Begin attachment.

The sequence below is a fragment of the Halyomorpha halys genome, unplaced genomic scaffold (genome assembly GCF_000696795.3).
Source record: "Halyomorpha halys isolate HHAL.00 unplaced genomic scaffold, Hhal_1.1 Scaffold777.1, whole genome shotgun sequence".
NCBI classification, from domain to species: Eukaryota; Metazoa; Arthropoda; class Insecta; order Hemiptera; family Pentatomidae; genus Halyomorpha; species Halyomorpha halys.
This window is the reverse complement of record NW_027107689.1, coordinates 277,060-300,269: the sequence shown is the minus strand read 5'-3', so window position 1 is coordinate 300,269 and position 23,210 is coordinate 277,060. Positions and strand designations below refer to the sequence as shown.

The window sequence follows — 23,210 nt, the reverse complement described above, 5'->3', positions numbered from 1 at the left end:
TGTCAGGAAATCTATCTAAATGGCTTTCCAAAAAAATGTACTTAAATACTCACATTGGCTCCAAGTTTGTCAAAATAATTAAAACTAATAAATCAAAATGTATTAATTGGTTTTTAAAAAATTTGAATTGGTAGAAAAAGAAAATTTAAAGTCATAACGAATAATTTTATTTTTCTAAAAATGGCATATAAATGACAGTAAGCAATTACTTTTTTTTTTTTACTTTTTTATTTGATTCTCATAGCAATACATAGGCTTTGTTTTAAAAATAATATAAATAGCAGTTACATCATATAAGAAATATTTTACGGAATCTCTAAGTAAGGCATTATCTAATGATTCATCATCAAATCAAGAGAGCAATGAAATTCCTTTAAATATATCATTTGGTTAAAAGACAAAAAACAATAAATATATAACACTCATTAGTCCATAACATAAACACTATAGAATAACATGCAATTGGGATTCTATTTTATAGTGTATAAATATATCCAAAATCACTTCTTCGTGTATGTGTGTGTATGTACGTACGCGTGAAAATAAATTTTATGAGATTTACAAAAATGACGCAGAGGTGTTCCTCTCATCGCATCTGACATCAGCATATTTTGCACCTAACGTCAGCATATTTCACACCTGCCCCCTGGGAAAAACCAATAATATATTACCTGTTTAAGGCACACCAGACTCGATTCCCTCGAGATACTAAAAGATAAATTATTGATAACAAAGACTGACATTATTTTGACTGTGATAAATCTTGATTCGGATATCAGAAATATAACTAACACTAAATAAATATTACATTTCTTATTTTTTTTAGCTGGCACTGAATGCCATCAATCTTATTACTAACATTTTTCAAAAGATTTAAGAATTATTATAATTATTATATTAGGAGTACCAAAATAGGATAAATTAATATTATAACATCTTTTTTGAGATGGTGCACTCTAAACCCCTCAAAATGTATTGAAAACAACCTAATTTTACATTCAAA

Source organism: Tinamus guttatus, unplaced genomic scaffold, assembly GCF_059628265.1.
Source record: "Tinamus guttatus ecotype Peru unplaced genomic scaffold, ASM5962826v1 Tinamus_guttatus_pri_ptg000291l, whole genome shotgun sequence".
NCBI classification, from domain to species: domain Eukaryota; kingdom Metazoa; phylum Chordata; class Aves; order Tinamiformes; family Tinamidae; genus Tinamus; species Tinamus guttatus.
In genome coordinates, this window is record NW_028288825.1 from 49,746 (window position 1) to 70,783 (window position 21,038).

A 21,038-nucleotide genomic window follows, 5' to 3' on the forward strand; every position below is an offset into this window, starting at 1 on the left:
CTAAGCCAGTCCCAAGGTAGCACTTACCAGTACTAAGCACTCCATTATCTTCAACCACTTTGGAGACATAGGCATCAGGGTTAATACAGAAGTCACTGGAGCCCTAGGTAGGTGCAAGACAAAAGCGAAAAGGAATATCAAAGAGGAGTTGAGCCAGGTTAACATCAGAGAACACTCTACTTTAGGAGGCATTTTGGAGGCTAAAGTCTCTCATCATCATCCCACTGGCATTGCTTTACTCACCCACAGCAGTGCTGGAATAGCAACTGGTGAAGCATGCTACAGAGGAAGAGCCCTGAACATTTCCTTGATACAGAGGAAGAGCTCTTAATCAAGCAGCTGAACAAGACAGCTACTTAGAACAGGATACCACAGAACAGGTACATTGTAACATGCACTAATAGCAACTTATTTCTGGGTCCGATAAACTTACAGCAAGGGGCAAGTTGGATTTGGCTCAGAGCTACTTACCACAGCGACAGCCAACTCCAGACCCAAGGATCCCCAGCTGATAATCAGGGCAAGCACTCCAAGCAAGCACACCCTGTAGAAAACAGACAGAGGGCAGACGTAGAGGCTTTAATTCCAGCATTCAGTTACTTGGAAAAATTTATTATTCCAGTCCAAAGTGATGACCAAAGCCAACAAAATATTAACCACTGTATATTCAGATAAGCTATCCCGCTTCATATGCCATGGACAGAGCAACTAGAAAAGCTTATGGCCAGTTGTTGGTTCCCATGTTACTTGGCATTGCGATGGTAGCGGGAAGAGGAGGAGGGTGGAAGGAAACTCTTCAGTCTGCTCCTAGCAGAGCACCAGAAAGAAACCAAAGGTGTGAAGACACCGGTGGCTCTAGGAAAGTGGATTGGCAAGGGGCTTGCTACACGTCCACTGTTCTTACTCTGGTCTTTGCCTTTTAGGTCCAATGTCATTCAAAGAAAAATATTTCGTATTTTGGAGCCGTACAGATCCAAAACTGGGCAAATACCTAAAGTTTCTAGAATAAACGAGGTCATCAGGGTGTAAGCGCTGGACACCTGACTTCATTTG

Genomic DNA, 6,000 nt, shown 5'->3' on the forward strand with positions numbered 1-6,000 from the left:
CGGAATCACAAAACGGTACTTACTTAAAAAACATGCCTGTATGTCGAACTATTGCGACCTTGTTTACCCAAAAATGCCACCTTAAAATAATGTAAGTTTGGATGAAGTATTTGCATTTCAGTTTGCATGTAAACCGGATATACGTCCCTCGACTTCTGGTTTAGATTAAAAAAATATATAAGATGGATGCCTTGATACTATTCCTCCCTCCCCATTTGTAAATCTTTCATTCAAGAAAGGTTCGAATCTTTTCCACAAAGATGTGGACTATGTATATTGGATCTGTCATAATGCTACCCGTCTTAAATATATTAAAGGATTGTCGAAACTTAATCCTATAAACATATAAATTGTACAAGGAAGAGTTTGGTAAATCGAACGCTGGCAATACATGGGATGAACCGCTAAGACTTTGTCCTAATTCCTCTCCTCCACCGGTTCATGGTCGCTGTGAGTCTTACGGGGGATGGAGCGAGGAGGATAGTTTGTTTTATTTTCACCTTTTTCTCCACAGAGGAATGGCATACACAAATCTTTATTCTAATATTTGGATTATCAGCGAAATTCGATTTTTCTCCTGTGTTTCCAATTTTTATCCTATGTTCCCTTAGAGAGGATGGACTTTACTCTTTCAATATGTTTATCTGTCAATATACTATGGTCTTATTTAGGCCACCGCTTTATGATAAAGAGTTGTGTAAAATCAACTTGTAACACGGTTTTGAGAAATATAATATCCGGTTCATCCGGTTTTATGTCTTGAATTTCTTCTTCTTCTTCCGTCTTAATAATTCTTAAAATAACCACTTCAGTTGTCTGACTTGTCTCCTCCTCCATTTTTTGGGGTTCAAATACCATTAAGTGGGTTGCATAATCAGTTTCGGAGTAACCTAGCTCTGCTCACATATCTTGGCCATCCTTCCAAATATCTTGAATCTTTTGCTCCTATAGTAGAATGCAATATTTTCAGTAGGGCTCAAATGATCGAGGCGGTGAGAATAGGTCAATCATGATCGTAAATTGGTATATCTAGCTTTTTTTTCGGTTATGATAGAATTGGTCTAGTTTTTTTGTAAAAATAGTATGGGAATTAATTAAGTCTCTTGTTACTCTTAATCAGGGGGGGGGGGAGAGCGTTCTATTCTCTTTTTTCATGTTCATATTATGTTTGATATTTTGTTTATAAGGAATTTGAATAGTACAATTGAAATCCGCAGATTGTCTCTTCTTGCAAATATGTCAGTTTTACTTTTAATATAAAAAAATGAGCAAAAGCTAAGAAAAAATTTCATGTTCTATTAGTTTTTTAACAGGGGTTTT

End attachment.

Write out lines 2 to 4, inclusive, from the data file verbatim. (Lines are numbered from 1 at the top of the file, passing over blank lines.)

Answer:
Source record: "Halyomorpha halys isolate HHAL.00 unplaced genomic scaffold, Hhal_1.1 Scaffold777.1, whole genome shotgun sequence".
NCBI classification, from domain to species: Eukaryota; Metazoa; Arthropoda; class Insecta; order Hemiptera; family Pentatomidae; genus Halyomorpha; species Halyomorpha halys.
This window is the reverse complement of record NW_027107689.1, coordinates 277,060-300,269: the sequence shown is the minus strand read 5'-3', so window position 1 is coordinate 300,269 and position 23,210 is coordinate 277,060. Positions and strand designations below refer to the sequence as shown.